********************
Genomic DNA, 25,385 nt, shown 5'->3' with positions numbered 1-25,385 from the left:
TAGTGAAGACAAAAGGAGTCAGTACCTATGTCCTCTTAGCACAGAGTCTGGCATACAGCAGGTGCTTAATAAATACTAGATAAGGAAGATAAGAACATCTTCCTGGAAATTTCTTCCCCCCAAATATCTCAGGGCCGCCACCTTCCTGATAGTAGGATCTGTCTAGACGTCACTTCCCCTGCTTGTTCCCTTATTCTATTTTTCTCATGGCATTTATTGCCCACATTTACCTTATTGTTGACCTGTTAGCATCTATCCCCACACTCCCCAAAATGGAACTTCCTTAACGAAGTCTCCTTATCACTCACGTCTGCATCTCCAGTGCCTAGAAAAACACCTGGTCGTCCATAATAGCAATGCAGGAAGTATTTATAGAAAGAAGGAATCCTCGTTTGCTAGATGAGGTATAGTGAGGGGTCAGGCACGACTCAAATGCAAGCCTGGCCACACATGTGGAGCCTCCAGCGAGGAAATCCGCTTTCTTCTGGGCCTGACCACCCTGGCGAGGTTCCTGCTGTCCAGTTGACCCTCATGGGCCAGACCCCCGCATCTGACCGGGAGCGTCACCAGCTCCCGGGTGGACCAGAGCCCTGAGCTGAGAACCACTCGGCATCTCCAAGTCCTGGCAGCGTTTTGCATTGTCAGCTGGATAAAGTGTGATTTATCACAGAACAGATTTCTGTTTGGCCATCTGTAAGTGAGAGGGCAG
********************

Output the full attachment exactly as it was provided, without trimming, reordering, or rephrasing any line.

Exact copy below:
Genomic DNA, 25,385 nt, shown 5'->3' with positions numbered 1-25,385 from the left:
TAGTGAAGACAAAAGGAGTCAGTACCTATGTCCTCTTAGCACAGAGTCTGGCATACAGCAGGTGCTTAATAAATACTAGATAAGGAAGATAAGAACATCTTCCTGGAAATTTCTTCCCCCCAAATATCTCAGGGCCGCCACCTTCCTGATAGTAGGATCTGTCTAGACGTCACTTCCCCTGCTTGTTCCCTTATTCTATTTTTCTCATGGCATTTATTGCCCACATTTACCTTATTGTTGACCTGTTAGCATCTATCCCCACACTCCCCAAAATGGAACTTCCTTAACGAAGTCTCCTTATCACTCACGTCTGCATCTCCAGTGCCTAGAAAAACACCTGGTCGTCCATAATAGCAATGCAGGAAGTATTTATAGAAAGAAGGAATCCTCGTTTGCTAGATGAGGTATAGTGAGGGGTCAGGCACGACTCAAATGCAAGCCTGGCCACACATGTGGAGCCTCCAGCGAGGAAATCCGCTTTCTTCTGGGCCTGACCACCCTGGCGAGGTTCCTGCTGTCCAGTTGACCCTCATGGGCCAGACCCCCGCATCTGACCGGGAGCGTCACCAGCTCCCGGGTGGACCAGAGCCCTGAGCTGAGAACCACTCGGCATCTCCAAGTCCTGGCAGCGTTTTGCATTGTCAGCTGGATAAAGTGTGATTTATCACAGAACAGATTTCTGTTTGGCCATCTGTAAGTGAGAGGGCAG